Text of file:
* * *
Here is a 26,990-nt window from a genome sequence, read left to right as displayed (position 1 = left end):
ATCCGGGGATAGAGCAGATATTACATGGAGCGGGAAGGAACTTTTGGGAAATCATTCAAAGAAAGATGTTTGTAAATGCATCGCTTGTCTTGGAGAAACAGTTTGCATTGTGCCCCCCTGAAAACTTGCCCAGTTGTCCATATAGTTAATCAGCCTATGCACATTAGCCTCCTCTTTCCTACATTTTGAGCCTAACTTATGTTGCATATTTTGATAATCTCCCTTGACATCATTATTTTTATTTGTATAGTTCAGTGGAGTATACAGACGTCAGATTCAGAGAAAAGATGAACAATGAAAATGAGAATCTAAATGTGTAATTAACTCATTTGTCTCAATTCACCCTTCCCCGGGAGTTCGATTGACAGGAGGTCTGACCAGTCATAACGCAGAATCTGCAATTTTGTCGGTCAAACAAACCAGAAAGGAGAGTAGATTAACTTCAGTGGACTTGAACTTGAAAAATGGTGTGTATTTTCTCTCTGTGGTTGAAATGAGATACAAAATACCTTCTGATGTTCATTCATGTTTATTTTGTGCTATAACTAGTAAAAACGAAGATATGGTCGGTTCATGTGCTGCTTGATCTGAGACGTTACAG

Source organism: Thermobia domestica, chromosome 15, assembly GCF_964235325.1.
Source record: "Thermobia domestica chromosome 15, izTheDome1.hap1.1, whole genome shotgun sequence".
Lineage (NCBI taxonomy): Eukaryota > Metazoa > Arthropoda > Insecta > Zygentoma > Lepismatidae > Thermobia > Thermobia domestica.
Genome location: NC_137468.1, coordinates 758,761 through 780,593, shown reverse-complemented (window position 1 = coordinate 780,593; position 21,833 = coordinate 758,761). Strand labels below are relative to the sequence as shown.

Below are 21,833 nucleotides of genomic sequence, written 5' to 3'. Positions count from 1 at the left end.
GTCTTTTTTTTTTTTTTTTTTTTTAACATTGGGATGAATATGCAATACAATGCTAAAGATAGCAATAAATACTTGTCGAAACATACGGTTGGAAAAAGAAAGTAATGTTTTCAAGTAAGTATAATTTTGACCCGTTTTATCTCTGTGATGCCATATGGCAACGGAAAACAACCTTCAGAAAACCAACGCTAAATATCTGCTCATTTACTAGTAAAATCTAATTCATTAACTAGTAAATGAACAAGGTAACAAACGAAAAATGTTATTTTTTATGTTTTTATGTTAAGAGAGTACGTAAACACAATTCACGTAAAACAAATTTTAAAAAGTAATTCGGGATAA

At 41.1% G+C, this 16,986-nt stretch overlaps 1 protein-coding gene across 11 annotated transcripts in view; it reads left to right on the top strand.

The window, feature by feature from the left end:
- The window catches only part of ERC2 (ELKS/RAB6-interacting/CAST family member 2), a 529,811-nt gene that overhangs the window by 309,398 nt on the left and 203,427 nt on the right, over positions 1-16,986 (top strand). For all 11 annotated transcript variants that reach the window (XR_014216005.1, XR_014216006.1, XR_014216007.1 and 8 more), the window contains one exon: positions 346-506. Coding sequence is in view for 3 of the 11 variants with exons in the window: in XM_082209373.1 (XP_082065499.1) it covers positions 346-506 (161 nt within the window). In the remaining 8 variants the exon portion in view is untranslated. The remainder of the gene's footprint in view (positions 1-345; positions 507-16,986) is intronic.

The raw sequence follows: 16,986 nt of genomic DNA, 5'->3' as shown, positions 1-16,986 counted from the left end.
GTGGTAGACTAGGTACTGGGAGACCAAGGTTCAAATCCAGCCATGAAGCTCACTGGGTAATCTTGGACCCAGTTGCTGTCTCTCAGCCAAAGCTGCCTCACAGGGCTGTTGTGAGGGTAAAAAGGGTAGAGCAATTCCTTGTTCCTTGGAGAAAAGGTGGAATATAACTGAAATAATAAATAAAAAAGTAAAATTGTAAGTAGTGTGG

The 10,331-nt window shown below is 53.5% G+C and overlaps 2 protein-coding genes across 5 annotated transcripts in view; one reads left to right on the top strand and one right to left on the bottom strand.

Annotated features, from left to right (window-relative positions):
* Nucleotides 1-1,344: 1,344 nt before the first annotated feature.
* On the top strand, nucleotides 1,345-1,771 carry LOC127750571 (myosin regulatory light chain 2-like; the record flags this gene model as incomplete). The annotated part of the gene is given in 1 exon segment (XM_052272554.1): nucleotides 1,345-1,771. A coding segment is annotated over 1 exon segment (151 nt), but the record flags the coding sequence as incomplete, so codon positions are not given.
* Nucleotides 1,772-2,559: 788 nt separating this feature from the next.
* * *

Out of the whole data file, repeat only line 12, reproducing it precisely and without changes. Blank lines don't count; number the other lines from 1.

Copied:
The raw sequence follows: 16,986 nt of genomic DNA, 5'->3' as shown, positions 1-16,986 counted from the left end.